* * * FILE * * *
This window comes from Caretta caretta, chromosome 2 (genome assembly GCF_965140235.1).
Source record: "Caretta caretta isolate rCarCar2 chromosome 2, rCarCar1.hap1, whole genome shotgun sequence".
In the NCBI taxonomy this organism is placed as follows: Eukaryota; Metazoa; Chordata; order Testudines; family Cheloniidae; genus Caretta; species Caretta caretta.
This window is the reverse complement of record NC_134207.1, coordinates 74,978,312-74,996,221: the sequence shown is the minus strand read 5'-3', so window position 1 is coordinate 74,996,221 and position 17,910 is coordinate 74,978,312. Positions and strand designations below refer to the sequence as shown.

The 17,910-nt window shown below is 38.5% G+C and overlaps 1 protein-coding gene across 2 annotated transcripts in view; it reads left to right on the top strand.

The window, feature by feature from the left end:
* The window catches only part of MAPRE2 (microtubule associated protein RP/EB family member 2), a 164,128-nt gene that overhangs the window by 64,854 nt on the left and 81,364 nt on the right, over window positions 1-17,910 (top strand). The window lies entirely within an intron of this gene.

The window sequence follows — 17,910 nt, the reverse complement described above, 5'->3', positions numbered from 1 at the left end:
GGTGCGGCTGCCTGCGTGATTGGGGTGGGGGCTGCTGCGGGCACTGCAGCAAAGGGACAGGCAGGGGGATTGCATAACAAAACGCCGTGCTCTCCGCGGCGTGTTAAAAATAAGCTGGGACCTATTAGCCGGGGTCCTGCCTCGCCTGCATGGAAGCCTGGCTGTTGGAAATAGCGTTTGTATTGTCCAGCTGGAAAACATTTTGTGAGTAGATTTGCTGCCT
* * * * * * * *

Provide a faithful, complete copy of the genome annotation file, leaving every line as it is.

This window comes from Caretta caretta, chromosome 2 (genome assembly GCF_965140235.1).
Source record: "Caretta caretta isolate rCarCar2 chromosome 2, rCarCar1.hap1, whole genome shotgun sequence".
In the NCBI taxonomy this organism is placed as follows: Eukaryota; Metazoa; Chordata; order Testudines; family Cheloniidae; genus Caretta; species Caretta caretta.
This window is the reverse complement of record NC_134207.1, coordinates 74,978,312-74,996,221: the sequence shown is the minus strand read 5'-3', so window position 1 is coordinate 74,996,221 and position 17,910 is coordinate 74,978,312. Positions and strand designations below refer to the sequence as shown.

The 17,910-nt window shown below is 38.5% G+C and overlaps 1 protein-coding gene across 2 annotated transcripts in view; it reads left to right on the top strand.

The window, feature by feature from the left end:
* The window catches only part of MAPRE2 (microtubule associated protein RP/EB family member 2), a 164,128-nt gene that overhangs the window by 64,854 nt on the left and 81,364 nt on the right, over window positions 1-17,910 (top strand). The window lies entirely within an intron of this gene.

The window sequence follows — 17,910 nt, the reverse complement described above, 5'->3', positions numbered from 1 at the left end:
GGTGCGGCTGCCTGCGTGATTGGGGTGGGGGCTGCTGCGGGCACTGCAGCAAAGGGACAGGCAGGGGGATTGCATAACAAAACGCCGTGCTCTCCGCGGCGTGTTAAAAATAAGCTGGGACCTATTAGCCGGGGTCCTGCCTCGCCTGCATGGAAGCCTGGCTGTTGGAAATAGCGTTTGTATTGTCCAGCTGGAAAACATTTTGTGAGTAGATTTGCTGCCT